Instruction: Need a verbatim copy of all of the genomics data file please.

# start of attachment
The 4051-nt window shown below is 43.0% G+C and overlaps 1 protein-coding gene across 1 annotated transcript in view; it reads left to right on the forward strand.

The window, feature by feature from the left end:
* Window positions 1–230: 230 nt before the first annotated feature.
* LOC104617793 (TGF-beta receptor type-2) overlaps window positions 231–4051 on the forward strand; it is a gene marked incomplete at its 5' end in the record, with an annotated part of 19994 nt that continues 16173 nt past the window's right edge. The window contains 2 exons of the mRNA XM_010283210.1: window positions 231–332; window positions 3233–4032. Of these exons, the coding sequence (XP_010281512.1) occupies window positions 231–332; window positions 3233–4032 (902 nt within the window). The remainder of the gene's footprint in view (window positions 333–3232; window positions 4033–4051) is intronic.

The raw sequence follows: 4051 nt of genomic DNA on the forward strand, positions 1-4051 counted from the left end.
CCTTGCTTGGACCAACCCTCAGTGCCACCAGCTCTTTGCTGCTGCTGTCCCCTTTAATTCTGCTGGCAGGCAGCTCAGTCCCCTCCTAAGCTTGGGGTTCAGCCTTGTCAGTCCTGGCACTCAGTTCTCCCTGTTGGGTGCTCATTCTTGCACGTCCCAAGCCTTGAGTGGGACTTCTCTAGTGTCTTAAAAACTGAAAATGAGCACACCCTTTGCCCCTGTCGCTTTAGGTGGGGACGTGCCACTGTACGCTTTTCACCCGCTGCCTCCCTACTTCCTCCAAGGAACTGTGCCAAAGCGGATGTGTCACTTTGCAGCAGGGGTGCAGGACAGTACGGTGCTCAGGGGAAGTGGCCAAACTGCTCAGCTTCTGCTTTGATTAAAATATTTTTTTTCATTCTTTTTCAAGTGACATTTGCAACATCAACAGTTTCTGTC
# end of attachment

The 4051-nt window shown below is 43.0% G+C and overlaps 1 protein-coding gene across 1 annotated transcript in view; it reads left to right on the forward strand.

The window, feature by feature from the left end:
* Window positions 1–230: 230 nt before the first annotated feature.
* LOC104617793 (TGF-beta receptor type-2) overlaps window positions 231–4051 on the forward strand; it is a gene marked incomplete at its 5' end in the record, with an annotated part of 19994 nt that continues 16173 nt past the window's right edge. The window contains 2 exons of the mRNA XM_010283210.1: window positions 231–332; window positions 3233–4032. Of these exons, the coding sequence (XP_010281512.1) occupies window positions 231–332; window positions 3233–4032 (902 nt within the window). The remainder of the gene's footprint in view (window positions 333–3232; window positions 4033–4051) is intronic.

The raw sequence follows: 4051 nt of genomic DNA on the forward strand, positions 1-4051 counted from the left end.
CCTTGCTTGGACCAACCCTCAGTGCCACCAGCTCTTTGCTGCTGCTGTCCCCTTTAATTCTGCTGGCAGGCAGCTCAGTCCCCTCCTAAGCTTGGGGTTCAGCCTTGTCAGTCCTGGCACTCAGTTCTCCCTGTTGGGTGCTCATTCTTGCACGTCCCAAGCCTTGAGTGGGACTTCTCTAGTGTCTTAAAAACTGAAAATGAGCACACCCTTTGCCCCTGTCGCTTTAGGTGGGGACGTGCCACTGTACGCTTTTCACCCGCTGCCTCCCTACTTCCTCCAAGGAACTGTGCCAAAGCGGATGTGTCACTTTGCAGCAGGGGTGCAGGACAGTACGGTGCTCAGGGGAAGTGGCCAAACTGCTCAGCTTCTGCTTTGATTAAAATATTTTTTTTCATTCTTTTTCAAGTGACATTTGCAACATCAACAGTTTCTGTC